5. My brothers. I’m crazy thankful for them even if they are driving me crazy. T-bow has stepped up and been there for us without our second car in the form of Hubs’ ride to work. He also potentially risked his life to see if we were okay when our house alarm sent a silent signal to the alarm company that our house was being broken into at 2am last Friday. When no one could get a hold of us, he got dressed and came to check on us. Being a man of brains and no gun, he watched the house until the cops showed up. In the end it was a security system malfunction, but I am thankful that he cared that much. Doodle moved away, but I’m thankful for him all the same.
  6. My sister-in-law. I’ve been friends with her since 3rd grade. Having her here, in the city we live in, has been a blessing. We hang out and support one another. We trade off childcare whenever we need it. She has helped me a BUNCH during all of my many health crises. There really aren’t words enough to express my gratitude and thankfulness for her.
  7. My closest of close friends. They don’t live nearby, but I love them like sisters all the same. I miss them with a fierceness and I long for their presence. We can’t see each other often enough, and that’s a fact.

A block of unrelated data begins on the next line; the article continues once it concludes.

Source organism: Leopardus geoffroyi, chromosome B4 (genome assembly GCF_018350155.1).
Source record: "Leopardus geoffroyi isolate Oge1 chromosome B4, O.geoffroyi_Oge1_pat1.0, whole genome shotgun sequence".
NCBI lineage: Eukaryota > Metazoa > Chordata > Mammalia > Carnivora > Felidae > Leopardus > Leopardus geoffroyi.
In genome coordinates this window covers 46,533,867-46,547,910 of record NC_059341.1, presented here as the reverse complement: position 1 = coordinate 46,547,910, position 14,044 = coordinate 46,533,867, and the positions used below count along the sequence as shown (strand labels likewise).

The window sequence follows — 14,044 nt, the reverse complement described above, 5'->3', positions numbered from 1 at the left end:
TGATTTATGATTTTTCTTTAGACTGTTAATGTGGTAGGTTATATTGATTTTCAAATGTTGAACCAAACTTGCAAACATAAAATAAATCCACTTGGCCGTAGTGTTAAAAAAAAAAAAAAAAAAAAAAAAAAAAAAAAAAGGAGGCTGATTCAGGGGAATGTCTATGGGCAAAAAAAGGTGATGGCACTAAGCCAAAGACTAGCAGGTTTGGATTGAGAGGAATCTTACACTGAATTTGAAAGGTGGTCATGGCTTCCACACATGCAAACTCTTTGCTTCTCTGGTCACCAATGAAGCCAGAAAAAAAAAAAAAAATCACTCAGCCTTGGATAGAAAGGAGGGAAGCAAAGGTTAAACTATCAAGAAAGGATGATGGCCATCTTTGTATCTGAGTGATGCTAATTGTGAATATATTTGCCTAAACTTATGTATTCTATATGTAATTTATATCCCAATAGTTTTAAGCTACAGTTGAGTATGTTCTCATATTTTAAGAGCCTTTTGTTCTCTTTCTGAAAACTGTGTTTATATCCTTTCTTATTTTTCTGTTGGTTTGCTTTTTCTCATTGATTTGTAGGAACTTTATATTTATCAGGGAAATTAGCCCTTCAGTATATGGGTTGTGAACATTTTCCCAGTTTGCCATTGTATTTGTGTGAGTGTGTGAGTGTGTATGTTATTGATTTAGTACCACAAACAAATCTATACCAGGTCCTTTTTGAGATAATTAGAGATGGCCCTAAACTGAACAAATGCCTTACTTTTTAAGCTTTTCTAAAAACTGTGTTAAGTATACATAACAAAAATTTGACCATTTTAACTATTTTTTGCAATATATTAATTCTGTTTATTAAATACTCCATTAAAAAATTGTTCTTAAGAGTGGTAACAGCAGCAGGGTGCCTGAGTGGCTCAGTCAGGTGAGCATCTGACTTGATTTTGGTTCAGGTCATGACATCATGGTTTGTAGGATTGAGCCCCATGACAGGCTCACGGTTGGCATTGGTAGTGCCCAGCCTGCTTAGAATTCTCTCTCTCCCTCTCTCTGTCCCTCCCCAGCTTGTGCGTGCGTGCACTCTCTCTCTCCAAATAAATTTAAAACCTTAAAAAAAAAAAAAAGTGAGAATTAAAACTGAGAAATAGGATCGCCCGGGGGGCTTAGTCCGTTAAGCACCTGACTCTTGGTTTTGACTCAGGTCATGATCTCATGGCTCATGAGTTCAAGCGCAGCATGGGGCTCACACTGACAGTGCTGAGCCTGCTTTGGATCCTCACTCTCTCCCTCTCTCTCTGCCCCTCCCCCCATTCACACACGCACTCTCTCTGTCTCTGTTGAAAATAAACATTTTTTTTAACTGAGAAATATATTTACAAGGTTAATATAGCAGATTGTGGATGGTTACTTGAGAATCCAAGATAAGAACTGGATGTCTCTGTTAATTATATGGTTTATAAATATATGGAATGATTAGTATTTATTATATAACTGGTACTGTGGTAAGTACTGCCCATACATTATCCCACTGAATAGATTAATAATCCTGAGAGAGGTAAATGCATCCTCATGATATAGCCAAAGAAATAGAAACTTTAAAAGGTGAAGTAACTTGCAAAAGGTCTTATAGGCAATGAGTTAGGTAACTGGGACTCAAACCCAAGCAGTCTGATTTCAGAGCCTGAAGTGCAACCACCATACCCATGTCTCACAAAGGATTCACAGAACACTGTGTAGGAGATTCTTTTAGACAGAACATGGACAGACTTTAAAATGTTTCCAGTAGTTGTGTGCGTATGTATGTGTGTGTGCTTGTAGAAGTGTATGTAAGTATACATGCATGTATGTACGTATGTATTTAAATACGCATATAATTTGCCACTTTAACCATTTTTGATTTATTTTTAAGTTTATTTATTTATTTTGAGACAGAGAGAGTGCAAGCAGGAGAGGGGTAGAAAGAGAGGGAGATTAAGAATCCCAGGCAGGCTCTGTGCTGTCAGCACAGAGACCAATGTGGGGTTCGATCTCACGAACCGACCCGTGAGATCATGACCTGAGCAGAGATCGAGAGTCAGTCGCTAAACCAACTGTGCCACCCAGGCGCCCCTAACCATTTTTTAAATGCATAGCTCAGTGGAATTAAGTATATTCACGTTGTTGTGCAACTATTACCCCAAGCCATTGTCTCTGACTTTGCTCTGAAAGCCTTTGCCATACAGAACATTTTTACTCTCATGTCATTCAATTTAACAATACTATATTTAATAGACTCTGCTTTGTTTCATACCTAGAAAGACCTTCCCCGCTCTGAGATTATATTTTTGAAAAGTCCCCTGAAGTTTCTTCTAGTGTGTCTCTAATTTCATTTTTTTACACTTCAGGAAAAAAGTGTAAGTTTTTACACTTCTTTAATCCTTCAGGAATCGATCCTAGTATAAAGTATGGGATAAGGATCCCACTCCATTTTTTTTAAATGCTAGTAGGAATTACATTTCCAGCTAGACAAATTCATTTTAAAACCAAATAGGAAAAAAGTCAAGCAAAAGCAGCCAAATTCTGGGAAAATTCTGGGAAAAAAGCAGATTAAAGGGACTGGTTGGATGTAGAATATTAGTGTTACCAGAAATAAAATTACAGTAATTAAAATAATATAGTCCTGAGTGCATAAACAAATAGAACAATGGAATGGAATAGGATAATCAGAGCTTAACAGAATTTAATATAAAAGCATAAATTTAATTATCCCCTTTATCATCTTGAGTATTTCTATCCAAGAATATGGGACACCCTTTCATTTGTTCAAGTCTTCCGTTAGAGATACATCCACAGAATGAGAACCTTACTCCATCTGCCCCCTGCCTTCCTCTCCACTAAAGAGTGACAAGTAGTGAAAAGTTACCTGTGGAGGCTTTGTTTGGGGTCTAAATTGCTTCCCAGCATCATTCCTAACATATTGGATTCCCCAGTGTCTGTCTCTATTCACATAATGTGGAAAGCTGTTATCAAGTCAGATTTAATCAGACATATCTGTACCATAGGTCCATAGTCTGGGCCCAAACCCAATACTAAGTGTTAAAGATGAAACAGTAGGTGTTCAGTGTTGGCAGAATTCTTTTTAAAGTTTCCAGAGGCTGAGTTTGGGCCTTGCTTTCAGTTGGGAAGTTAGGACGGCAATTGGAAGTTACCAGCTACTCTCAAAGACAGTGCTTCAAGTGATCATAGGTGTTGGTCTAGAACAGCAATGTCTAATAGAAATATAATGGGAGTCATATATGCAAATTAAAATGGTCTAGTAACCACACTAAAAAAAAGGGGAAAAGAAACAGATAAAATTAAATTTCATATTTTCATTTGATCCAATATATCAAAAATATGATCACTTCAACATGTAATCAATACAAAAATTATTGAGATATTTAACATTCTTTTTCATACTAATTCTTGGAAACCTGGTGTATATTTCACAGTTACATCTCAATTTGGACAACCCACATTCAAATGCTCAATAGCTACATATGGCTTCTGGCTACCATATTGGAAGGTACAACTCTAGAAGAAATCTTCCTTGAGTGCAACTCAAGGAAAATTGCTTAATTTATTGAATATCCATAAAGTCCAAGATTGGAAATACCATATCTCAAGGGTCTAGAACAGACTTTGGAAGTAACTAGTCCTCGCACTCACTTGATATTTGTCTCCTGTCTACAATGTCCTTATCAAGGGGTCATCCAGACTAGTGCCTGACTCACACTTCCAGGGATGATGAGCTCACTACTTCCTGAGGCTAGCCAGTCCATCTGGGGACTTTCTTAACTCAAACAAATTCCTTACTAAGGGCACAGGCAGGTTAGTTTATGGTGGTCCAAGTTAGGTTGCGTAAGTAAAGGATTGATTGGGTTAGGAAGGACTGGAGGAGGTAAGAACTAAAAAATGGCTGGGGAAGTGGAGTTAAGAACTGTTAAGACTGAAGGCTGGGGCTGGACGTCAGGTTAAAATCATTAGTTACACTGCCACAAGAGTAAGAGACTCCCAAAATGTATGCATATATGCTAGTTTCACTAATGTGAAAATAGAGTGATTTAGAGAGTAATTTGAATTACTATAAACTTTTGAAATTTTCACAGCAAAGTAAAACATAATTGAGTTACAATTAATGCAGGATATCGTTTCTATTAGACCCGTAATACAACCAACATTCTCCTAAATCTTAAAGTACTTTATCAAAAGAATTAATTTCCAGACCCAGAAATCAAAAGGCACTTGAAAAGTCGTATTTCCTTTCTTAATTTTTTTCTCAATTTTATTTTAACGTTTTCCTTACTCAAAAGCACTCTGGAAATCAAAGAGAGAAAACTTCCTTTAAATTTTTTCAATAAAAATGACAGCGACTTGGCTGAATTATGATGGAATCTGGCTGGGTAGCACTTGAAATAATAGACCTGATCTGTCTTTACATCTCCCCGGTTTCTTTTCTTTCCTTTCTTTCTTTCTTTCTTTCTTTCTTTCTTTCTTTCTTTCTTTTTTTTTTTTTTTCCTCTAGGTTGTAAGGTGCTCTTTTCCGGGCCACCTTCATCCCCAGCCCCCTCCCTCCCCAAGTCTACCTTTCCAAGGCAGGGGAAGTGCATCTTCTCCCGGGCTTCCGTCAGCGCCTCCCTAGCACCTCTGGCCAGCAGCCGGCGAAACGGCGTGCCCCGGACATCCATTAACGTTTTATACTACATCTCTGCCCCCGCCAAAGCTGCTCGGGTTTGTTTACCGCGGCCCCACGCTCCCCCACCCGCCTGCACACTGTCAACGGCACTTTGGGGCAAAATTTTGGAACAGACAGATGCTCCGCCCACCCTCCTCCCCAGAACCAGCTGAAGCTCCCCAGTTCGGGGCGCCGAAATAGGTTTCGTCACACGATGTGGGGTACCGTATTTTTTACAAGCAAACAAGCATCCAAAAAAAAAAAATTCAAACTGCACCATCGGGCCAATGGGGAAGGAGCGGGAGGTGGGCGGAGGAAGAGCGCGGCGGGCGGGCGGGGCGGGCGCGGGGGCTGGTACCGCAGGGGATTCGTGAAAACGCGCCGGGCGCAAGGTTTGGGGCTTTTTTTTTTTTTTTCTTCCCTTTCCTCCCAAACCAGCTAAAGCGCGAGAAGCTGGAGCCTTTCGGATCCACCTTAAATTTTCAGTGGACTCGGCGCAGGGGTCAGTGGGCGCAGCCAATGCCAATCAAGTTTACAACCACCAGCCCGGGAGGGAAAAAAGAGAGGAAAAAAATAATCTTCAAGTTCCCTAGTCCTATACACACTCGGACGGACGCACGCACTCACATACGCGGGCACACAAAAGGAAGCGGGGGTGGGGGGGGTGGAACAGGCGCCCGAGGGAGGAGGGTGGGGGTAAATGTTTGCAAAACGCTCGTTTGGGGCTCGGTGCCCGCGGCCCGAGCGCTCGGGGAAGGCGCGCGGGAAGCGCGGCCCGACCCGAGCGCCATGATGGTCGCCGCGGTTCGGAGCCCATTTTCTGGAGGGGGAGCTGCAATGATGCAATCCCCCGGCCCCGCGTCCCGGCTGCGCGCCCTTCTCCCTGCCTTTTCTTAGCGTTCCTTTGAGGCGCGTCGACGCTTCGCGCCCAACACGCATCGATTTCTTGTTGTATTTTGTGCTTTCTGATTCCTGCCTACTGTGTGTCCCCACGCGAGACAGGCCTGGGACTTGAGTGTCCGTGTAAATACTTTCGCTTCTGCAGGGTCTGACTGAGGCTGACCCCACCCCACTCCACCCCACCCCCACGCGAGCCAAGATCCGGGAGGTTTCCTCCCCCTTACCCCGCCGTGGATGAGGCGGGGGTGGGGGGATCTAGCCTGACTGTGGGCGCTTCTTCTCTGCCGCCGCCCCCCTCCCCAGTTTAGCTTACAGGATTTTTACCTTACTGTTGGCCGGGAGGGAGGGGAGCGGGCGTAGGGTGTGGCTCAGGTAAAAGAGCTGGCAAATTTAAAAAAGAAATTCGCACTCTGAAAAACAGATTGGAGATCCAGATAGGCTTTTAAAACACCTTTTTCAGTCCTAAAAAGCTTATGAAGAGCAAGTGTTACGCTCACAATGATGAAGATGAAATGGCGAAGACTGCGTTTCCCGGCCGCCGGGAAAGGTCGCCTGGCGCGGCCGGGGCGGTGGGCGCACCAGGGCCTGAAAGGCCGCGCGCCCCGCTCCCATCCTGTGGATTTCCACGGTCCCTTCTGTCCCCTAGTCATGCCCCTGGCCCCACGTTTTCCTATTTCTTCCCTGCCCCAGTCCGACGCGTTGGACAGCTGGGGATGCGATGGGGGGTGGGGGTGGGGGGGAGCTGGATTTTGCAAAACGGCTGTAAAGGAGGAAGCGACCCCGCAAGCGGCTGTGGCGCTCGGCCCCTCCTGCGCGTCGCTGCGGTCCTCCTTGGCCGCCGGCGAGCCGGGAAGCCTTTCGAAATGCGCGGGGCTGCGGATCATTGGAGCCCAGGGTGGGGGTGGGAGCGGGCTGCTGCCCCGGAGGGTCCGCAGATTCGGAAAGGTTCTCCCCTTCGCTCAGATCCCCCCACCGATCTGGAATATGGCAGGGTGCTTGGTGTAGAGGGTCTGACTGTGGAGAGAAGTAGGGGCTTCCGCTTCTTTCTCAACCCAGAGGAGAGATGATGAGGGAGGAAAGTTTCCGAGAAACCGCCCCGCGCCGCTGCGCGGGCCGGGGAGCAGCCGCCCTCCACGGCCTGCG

I guess I could list all the little mundane things I’m thankful for, but I’ll leave it here. Being thankful can be a process, and this process has made me feel thankful.

Happy Thanksgiving. In that non-supporting-the-genocide-of-an-entire-peoples kind of way.

We met 15 years ago.

We got married 14 years ago.

We bought our first car 13 years ago.

We moved to a new state 13 years ago.

We had our first kid 10 years ago.

We bought our first house 8 years ago.

We had our second kid 6 years ago.

We had our third kid 4 years ago.

How can I express how much you mean? The facts seem to speak for themselves, but they are so dry. So.

15 years ago, I met you and wanted you in my life in whatever way.

14 years ago, I committed myself to the person who’d become the love of my life and my best friend.

Today, you are still the love of my life. You are still my best friend. My favorite past times include you. My inside jokes include you. My favorite holidays include you. My favorite vacations include you. The most fun I’ve had includes you. My three favorite kids include you. 😉

Thank you, Matt, for sticking around and loving me. Thank you, Matt, for choosing me and caring for me. Thank you, Matt, for making our relationship and marriage a true partnership. Thank you, Matt, for believing in me and for being so DAMN AWESOME! I love you more each day, however improbable that sounds.